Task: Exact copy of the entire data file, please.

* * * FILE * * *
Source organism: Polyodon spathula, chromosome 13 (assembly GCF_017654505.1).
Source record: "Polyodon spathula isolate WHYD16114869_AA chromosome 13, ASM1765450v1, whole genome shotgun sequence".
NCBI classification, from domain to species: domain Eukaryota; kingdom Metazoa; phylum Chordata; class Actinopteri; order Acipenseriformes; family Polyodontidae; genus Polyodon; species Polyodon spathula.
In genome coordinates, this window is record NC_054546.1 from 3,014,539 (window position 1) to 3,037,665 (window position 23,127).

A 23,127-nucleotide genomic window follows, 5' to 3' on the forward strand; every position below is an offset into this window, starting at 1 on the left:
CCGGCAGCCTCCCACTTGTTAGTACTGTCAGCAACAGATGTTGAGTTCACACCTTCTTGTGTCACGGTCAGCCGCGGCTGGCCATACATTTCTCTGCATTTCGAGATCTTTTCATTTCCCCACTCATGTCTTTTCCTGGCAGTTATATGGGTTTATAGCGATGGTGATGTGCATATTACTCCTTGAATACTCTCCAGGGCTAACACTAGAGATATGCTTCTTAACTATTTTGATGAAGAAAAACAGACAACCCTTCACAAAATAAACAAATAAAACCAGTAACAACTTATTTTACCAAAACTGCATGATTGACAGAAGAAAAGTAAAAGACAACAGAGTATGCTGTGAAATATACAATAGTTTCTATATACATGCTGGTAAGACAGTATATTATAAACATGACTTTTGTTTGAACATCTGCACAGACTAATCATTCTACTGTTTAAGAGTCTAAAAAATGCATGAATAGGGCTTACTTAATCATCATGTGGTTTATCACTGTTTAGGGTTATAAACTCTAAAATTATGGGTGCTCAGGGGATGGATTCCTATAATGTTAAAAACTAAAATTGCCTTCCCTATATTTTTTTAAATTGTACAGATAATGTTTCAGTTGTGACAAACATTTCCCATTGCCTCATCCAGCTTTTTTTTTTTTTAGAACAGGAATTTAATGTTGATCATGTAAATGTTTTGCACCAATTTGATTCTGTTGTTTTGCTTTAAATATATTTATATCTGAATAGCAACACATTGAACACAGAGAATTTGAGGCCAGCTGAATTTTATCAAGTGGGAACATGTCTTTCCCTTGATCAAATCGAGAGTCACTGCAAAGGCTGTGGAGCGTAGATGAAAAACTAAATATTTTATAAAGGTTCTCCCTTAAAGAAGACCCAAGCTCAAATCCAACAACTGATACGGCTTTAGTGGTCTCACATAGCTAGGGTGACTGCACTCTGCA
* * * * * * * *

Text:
Source organism: Polyodon spathula, chromosome 13 (assembly GCF_017654505.1).
Source record: "Polyodon spathula isolate WHYD16114869_AA chromosome 13, ASM1765450v1, whole genome shotgun sequence".
NCBI classification, from domain to species: domain Eukaryota; kingdom Metazoa; phylum Chordata; class Actinopteri; order Acipenseriformes; family Polyodontidae; genus Polyodon; species Polyodon spathula.
In genome coordinates, this window is record NC_054546.1 from 3,014,539 (window position 1) to 3,037,665 (window position 23,127).

A 23,127-nucleotide genomic window follows, 5' to 3' on the forward strand; every position below is an offset into this window, starting at 1 on the left:
CCGGCAGCCTCCCACTTGTTAGTACTGTCAGCAACAGATGTTGAGTTCACACCTTCTTGTGTCACGGTCAGCCGCGGCTGGCCATACATTTCTCTGCATTTCGAGATCTTTTCATTTCCCCACTCATGTCTTTTCCTGGCAGTTATATGGGTTTATAGCGATGGTGATGTGCATATTACTCCTTGAATACTCTCCAGGGCTAACACTAGAGATATGCTTCTTAACTATTTTGATGAAGAAAAACAGACAACCCTTCACAAAATAAACAAATAAAACCAGTAACAACTTATTTTACCAAAACTGCATGATTGACAGAAGAAAAGTAAAAGACAACAGAGTATGCTGTGAAATATACAATAGTTTCTATATACATGCTGGTAAGACAGTATATTATAAACATGACTTTTGTTTGAACATCTGCACAGACTAATCATTCTACTGTTTAAGAGTCTAAAAAATGCATGAATAGGGCTTACTTAATCATCATGTGGTTTATCACTGTTTAGGGTTATAAACTCTAAAATTATGGGTGCTCAGGGGATGGATTCCTATAATGTTAAAAACTAAAATTGCCTTCCCTATATTTTTTTAAATTGTACAGATAATGTTTCAGTTGTGACAAACATTTCCCATTGCCTCATCCAGCTTTTTTTTTTTTTAGAACAGGAATTTAATGTTGATCATGTAAATGTTTTGCACCAATTTGATTCTGTTGTTTTGCTTTAAATATATTTATATCTGAATAGCAACACATTGAACACAGAGAATTTGAGGCCAGCTGAATTTTATCAAGTGGGAACATGTCTTTCCCTTGATCAAATCGAGAGTCACTGCAAAGGCTGTGGAGCGTAGATGAAAAACTAAATATTTTATAAAGGTTCTCCCTTAAAGAAGACCCAAGCTCAAATCCAACAACTGATACGGCTTTAGTGGTCTCACATAGCTAGGGTGACTGCACTCTGCA